The Times' Chris Dufresne unveils his preseason college football top 25, one day (and team) at a time.
No. 23 Utah
Utah had a dream decade — highlighted by undefeated seasons in 2004 and 2008 and we'll-never-know discussions about whether the Utes warranted national title consideration.
It was a worthy argument, especially after Utah's emphatic Sugar Bowl victory over Alabama, which won the national title the next year.
Utah didn't qualify for the Bowl Championship Series title game in 2008 but finished No. 2 in the final Associated Press poll.
Politicians such as Sen. Orrin Hatch (R-Utah) jumped on the Utes as Exhibit U as to why the Bowl Championship Series was a monopoly — dominated by "privileged" conferences — and should be replaced by a playoff.
Guess what? Utah, starting next season, steps up to the privileged Pacific 10 Conference.
Where's your antitrust suit now?
With no playoff in the immediate offing, Utah will soon provide the test case a lot of us have been eagerly awaiting.
The argument that Utah didn't deserve a national title shot in 2004 and '08, and that Boise State didn't deserve it last year, boiled down to the level of competition those schools faced week in and week out in weaker conferences.
Utah could ramp it up for one game against Alabama, sure, but could it possibly have gone undefeated in the Southeastern Conference?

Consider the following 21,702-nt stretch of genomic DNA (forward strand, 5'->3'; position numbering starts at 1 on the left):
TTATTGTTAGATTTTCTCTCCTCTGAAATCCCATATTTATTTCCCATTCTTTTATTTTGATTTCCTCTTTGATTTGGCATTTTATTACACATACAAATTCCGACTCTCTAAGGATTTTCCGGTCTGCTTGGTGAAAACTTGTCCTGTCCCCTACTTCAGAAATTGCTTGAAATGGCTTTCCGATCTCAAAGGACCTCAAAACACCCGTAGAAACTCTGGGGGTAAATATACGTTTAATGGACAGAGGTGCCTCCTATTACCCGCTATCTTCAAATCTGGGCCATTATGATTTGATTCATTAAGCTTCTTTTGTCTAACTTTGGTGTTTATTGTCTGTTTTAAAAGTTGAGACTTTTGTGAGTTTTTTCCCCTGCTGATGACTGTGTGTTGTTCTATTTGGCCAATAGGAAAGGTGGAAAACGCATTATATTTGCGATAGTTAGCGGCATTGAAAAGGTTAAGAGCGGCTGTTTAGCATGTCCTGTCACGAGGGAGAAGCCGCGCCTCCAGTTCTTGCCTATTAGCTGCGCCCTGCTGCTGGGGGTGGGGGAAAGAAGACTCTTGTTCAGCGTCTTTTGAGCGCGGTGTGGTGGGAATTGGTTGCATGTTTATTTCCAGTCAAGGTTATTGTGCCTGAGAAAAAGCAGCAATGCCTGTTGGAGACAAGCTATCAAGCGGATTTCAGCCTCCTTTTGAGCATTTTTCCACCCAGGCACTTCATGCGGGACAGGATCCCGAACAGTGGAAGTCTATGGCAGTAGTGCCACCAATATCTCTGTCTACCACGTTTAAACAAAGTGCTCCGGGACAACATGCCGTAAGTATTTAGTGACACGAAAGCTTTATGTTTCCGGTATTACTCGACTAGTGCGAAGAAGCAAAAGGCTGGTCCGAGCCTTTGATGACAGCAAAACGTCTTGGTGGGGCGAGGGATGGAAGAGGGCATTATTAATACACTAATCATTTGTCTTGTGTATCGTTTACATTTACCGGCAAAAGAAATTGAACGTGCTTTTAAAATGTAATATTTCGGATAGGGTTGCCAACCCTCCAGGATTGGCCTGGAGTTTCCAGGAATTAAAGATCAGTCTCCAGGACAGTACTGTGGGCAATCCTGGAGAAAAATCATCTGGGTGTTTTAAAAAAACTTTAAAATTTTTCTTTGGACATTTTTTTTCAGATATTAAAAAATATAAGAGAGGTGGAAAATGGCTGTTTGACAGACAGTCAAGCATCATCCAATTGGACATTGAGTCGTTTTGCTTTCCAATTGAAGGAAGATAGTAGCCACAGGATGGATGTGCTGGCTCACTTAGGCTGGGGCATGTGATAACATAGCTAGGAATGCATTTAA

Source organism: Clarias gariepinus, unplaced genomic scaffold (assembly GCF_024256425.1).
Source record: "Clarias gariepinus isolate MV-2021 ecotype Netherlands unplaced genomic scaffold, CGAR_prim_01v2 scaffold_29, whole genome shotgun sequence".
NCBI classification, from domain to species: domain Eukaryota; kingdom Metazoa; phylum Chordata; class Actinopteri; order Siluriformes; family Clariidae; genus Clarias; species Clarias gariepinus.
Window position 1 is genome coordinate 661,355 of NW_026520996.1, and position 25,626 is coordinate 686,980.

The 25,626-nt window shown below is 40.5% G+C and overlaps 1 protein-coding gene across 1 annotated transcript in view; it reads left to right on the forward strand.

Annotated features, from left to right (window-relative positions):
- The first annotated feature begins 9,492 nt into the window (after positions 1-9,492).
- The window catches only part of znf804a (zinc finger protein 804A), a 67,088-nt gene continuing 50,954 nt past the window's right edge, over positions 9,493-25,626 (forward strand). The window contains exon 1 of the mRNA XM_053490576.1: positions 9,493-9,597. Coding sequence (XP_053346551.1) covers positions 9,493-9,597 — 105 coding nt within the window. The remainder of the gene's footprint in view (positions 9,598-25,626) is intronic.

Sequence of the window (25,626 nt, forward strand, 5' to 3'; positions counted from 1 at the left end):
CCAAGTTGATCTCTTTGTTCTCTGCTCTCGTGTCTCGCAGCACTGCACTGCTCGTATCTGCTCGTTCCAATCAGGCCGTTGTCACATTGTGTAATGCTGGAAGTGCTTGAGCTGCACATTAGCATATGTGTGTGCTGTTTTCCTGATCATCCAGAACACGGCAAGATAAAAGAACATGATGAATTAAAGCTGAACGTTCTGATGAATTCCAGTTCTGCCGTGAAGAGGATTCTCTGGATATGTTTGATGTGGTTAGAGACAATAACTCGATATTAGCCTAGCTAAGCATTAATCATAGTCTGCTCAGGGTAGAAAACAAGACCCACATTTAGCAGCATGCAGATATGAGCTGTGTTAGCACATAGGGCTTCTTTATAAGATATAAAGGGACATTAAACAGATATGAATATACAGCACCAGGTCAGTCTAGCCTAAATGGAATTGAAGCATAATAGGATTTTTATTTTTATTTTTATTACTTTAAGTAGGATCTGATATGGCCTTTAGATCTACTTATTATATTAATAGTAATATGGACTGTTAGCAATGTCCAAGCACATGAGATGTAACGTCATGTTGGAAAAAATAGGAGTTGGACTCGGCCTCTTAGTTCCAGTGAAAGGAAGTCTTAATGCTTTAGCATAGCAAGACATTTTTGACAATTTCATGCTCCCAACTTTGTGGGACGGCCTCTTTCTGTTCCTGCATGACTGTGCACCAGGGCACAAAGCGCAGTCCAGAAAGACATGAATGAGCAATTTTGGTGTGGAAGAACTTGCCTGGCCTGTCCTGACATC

Utah has enjoyed stick-it-in-your-face success against the Pac-10, going 2-0 against the league in 2003, thrashing UCLA in 2007 and beating California in last year's Poinsettia Bowl.
But what's it going to be like playing nine Pac-10 teams every year?
Utah Coach Kyle Whittingham recently said he "will not make any further comment regarding Utah's move to the Pac-10 until the season is over."
Truth is, this may be Utah's last best-shot season for a BCS game in a while. Coming off a 10-3 year, returning up-and-coming quarterback Jordan Wynn and star running backs Eddie Wide and Matt Asiata, the Utes can be expected to be 10-win good in their last season in the Mountain West Conference.
The nonconference schedule is challenging, with a home opener against Pittsburgh and a November trip to Notre Dame, but the middle portion is softer. If Utah can handle Pitt at home, there's a chance it could be 8-0 when Texas Christian comes to Salt Lake City on Nov. 6.
No one knows what's going to happen in 2011 when Utah and Colorado join to make it the Pac-12, but it's not a stretch to suggest it will be harder for the Utes to make BCS bowls.
Shoot, it's tough enough for Pac-10 schools — the conference has earned only two at-large bids in 12 years.
The upside for Utah is the champion of the Pac-12 has a much better chance of getting to the BCS title party.
Changing conferences may have been a no-brainer, but there are things to think about.
Utah might want to make its last year in the Mountain West count.
The countdown so far: 25. Washington; 24. Navy; 23. Utah.